This subproject is one of many research subprojects utilizing theresources provided by a Center grant funded by NIH/NCRR. The subproject andinvestigator (PI) may have received primary funding from another NIH source,and thus could be represented in other CRISP entries. The institution listed isfor the Center, which is not necessarily the institution for the investigator.The overall objective of this project is to show that non-invasive imaging with [18F] fluorodeoxyglucose (FDG) and positron emission tomography (PET) can be used to improve the efficiency with which potential new anti-inflammatory drugs are screened for possible use in patients with lung disease characterized by neutrophilic inflammation (e.g., cystic fibrosis (CF), acute respiratory distress syndrome, and others). The project is motivated and quantify inflammatory responses in the lungs. This deficiency seriously hampers the development and testing of novel drugs for these diseases.It is already clear that FDG-PET imaging can detect inflammatory lesions in the lungs. However, as our recently published data show, the signal obtained by FDG-PET imaging is also quantitatively related to the influx of activated neutrophils into the lungs. Recent preliminary data provide additional support for this conclusion. For instance, using CF as a human model of inflammatory lung disease, we found that the pulmonary uptake of [18F]FDG correlates positively with the number of neutrophils present in bronchoalveolar lavage (BAL) fluid, and that the in vitro uptake of another glucose analog, H-deoxyglucose ([18F]DG), is limited to neutrophils harvested from BAL. Of potential clinical importance, the imaging signal was highest in CF patients with the most rapid decline in pulmonary function. In addition, we have recently shown that FDG-PET imaging can quantify focal inflammatory responses to experimentally-induced airway inflammation in normal human volunteers (specifically, after the direct intra-bronchial instillation of low-dose endotoxin). Finally, this clinical work has been supplemented by recent animal studies showing that FDG-PET imaging can quantify the anti-inflammatory effects of novel drugs.The results lead us to propose the hypothesis that FDG-PET imaging will be able to quantify drug-induced suppression of pulmonary inflammation. We plan to support this hypothesis by pursuing the following specific aims:
Specific Aim 1. In normal volunteers, demonstrate that the recombinant form of activated protein C (rhAPC, drotrecogin [alpha], Xigris ), and separately, the hydroxymethylglutaryl co-A reductase inhibitor lovastatin (Mevacor ), will significantly suppress experimentally-induced focal lung inflammation as measured by FDG-PET imaging. East of the test drugs is commercially available and FDA-approved. The study will be prospective, triple-blinded, randomized, and placebo-controlled. rhAPC has already been shown by other, using fluid obtained via BAL, to reduce lung inflammation in this same model of endotocin-induced inflammation in normal human volunteers. Statin drugs have been shown in animal models, but not yet in humans, to reduce endotoxin-induced airway inflammation. The primary outcome measure will be a quantitative measure of [18F]FDG uptake by the lungs, namely the net uptake rate constant, Ki.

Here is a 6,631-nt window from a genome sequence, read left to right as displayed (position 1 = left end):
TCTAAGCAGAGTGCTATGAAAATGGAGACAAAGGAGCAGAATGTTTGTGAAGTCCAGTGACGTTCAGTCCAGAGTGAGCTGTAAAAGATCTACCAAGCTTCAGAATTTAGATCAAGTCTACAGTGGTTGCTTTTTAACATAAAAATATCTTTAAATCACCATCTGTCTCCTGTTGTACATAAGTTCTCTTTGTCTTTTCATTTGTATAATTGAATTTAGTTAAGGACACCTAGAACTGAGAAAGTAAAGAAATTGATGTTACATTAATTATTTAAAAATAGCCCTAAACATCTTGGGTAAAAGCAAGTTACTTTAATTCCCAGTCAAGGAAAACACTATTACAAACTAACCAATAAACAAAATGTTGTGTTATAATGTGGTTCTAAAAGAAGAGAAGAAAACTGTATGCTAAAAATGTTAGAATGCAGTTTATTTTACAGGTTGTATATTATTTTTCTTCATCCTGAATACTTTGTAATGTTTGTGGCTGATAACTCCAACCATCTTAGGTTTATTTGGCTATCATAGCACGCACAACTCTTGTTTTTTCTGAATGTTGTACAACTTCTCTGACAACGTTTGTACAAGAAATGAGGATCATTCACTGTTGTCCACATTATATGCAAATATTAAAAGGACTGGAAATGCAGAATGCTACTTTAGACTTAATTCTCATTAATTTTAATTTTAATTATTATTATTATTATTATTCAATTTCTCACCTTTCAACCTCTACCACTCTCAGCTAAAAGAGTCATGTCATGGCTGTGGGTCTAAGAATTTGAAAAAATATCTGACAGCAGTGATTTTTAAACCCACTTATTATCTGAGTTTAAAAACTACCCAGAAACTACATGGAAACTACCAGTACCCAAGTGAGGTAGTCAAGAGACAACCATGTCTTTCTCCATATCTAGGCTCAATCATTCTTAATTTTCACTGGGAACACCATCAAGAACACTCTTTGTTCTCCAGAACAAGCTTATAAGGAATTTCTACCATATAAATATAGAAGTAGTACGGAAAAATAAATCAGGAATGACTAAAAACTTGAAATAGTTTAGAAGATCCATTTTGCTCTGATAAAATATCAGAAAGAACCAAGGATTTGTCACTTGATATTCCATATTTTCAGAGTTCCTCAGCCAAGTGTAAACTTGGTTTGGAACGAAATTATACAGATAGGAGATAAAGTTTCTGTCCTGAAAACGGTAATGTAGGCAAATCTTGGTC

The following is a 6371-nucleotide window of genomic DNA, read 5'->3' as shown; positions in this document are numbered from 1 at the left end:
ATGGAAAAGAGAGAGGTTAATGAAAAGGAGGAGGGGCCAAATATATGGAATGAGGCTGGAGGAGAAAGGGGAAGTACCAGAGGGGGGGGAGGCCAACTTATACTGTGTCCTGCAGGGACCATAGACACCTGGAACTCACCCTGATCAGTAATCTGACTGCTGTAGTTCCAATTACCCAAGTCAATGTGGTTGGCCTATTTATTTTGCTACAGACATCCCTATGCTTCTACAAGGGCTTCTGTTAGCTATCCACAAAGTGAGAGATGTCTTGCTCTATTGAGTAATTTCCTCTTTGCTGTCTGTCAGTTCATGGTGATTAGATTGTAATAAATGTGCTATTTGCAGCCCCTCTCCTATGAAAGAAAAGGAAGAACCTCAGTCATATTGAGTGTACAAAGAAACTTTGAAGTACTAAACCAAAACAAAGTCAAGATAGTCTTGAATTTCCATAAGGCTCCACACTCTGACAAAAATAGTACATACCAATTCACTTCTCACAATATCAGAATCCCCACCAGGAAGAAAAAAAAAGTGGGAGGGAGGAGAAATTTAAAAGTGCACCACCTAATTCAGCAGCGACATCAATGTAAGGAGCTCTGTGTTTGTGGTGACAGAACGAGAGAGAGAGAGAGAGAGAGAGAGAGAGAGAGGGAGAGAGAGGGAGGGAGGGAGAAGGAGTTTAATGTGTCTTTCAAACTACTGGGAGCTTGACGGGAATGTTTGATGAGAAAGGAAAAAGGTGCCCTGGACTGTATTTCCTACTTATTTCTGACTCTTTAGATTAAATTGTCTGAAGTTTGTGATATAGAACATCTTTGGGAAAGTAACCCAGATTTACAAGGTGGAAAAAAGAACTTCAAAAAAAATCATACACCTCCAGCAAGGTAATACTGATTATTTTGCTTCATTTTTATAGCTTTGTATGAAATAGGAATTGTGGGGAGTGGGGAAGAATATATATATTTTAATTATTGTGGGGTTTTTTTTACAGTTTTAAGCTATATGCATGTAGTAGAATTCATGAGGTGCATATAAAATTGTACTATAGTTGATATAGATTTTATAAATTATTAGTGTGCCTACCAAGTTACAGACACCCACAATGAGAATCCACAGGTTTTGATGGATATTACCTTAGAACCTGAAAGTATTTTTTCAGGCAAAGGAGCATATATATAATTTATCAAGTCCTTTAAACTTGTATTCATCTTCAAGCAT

Specific Aim 2. Compare anti-inflammatory drug effects on Ki with their effects on alternative measures of lung inflammation. The FDG-PET measurements will be compared with neutrophil concentrations in BAL fluid and with xray computed tomography (CT) measures of inflammation lung density.The study will produce a unique set of data about potential biomarkers of pulmonary inflammatory responses which could prove useful as surrogate end-points in early developmental trials of new anti-inflammatory drugs. Since rhAPC has already been shown to reduce endotoxin-induced inflammation, data from this study will serve as a positive control. The data from the lovastatin arms will serve as a test of a new paradigm for studying anti-inflammatory drugs in patients with lung diseases characterized by neutrophilic inflammation, in which drugs are first screened with FDG-PET imaging in normal human volunteers after bronchial instillation of endotoxin, followed by a similar screening study in a small group of actual patients. Positive results for anti-inflammatory efficacy would provide justification for further testing in large Phase III studies to demonstrate improvements in functional or clinical outcomes. Overall, the proposed studies will help establish the role of FDG-PET imaging as a new and useful biomarker of pulmonary inflammatory responses.

National Institute of Health (NIH)
National Center for Research Resources (NCRR)
General Clinical Research Centers Program (M01)
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Special Emphasis Panel (ZRR1-CR-4 (02))
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Washington University
Internal Medicine/Medicine
Schools of Medicine
Saint Louis
United States
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